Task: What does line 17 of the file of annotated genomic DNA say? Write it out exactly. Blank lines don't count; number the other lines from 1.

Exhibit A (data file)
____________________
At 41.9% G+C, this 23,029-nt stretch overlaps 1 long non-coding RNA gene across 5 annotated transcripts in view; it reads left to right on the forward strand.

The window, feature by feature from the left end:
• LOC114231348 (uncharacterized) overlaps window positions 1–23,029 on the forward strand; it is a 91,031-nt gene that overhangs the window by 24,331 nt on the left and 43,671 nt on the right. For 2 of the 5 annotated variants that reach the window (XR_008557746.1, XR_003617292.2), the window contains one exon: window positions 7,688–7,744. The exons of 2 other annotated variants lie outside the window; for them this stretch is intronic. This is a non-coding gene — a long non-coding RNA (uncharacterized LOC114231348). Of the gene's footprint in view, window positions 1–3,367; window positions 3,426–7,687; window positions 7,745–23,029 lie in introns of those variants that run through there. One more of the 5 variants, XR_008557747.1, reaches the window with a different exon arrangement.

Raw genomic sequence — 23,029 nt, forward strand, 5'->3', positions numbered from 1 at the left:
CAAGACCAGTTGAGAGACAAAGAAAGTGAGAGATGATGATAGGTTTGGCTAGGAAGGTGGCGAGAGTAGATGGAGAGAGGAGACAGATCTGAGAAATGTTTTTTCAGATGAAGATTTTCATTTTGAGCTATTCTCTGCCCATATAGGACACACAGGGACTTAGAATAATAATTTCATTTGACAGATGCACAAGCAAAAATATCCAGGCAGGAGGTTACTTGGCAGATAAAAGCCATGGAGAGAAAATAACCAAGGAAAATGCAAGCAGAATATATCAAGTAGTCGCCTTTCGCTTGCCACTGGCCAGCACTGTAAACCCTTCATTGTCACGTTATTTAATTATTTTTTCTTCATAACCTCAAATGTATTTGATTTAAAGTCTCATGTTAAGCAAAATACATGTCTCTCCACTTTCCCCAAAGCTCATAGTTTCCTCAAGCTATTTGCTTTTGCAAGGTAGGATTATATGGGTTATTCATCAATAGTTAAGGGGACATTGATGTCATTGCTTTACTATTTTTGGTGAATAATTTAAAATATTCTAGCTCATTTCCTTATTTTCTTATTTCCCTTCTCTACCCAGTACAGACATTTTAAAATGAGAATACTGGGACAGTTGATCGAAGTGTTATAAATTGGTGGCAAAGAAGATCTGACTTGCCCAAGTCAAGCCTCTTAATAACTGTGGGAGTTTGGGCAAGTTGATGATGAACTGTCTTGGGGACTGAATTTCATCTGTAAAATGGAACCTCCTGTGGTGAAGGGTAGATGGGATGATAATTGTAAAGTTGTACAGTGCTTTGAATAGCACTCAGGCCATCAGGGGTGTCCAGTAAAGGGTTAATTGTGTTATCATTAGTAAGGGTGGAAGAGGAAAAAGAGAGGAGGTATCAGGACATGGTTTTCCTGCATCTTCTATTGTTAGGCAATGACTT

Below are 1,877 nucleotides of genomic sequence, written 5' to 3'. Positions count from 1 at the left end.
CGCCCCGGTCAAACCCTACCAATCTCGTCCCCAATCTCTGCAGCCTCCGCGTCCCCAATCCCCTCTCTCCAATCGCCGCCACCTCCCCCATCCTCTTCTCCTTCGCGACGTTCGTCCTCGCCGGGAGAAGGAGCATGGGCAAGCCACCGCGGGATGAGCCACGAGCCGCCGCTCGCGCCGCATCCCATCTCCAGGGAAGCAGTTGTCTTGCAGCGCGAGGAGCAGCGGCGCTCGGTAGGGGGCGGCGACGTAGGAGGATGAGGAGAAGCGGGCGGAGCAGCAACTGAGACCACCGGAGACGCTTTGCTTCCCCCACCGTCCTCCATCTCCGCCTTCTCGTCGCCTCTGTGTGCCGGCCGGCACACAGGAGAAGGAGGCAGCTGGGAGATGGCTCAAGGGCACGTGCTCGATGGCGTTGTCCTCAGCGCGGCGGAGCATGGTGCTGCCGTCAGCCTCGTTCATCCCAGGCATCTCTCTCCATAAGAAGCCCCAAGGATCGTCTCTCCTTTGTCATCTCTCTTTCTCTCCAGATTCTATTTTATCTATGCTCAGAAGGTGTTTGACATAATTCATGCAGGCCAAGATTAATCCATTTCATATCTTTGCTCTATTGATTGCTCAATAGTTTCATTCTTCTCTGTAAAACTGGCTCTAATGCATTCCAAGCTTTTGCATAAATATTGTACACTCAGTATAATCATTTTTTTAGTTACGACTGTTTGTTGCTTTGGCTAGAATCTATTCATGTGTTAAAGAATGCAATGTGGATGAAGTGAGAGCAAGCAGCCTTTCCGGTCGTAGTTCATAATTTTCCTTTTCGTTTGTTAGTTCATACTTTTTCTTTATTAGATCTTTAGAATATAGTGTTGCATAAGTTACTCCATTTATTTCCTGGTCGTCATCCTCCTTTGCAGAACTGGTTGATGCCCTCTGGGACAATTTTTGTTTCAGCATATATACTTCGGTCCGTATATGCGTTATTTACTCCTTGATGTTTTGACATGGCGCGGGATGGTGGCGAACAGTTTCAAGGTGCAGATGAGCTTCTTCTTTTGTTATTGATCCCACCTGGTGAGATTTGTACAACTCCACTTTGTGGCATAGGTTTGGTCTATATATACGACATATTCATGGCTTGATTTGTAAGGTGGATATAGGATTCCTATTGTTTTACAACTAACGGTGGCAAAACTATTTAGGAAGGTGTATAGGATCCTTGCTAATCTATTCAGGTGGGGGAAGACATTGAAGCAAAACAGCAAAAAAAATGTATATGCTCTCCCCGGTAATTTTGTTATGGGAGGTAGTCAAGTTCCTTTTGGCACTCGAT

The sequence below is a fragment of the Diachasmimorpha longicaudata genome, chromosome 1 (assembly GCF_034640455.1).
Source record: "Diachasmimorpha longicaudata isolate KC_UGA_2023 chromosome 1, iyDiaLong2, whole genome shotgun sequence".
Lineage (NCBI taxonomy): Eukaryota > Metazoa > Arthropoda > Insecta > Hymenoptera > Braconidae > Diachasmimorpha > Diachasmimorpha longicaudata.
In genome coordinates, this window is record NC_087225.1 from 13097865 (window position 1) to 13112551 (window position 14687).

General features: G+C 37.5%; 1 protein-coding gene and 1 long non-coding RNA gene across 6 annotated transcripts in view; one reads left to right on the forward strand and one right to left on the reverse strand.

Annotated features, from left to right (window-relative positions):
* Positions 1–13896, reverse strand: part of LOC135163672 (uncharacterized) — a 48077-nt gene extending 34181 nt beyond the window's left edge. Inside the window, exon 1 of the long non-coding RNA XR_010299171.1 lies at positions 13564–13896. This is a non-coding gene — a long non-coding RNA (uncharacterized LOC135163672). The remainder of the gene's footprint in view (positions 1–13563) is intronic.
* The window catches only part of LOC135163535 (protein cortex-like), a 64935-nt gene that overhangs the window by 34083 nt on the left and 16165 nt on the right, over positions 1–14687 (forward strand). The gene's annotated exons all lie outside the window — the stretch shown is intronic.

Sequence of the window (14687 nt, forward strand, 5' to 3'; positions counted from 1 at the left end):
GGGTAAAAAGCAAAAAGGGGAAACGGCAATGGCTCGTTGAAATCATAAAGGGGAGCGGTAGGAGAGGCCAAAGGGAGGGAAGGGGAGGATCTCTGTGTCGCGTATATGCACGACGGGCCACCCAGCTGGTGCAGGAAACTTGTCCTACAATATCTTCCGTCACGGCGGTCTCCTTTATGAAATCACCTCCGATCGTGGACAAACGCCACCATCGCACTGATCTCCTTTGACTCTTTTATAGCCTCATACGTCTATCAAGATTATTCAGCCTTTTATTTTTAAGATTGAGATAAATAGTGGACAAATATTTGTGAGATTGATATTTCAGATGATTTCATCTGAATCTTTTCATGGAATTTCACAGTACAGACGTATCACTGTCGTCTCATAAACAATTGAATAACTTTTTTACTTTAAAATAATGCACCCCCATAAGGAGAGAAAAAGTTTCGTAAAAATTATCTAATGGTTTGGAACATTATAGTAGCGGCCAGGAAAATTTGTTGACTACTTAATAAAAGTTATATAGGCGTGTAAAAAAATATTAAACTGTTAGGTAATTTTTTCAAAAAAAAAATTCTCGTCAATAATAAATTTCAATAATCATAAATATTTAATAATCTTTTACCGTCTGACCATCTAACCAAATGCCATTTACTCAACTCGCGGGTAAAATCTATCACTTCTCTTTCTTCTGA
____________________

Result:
GGGTAAAAAGCAAAAAGGGGAAACGGCAATGGCTCGTTGAAATCATAAAGGGGAGCGGTAGGAGAGGCCAAAGGGAGGGAAGGGGAGGATCTCTGTGTCGCGTATATGCACGACGGGCCACCCAGCTGGTGCAGGAAACTTGTCCTACAATATCTTCCGTCACGGCGGTCTCCTTTATGAAATCACCTCCGATCGTGGACAAACGCCACCATCGCACTGATCTCCTTTGACTCTTTTATAGCCTCATACGTCTATCAAGATTATTCAGCCTTTTATTTTTAAGATTGAGATAAATAGTGGACAAATATTTGTGAGATTGATATTTCAGATGATTTCATCTGAATCTTTTCATGGAATTTCACAGTACAGACGTATCACTGTCGTCTCATAAACAATTGAATAACTTTTTTACTTTAAAATAATGCACCCCCATAAGGAGAGAAAAAGTTTCGTAAAAATTATCTAATGGTTTGGAACATTATAGTAGCGGCCAGGAAAATTTGTTGACTACTTAATAAAAGTTATATAGGCGTGTAAAAAAATATTAAACTGTTAGGTAATTTTTTCAAAAAAAAAATTCTCGTCAATAATAAATTTCAATAATCATAAATATTTAATAATCTTTTACCGTCTGACCATCTAACCAAATGCCATTTACTCAACTCGCGGGTAAAATCTATCACTTCTCTTTCTTCTGA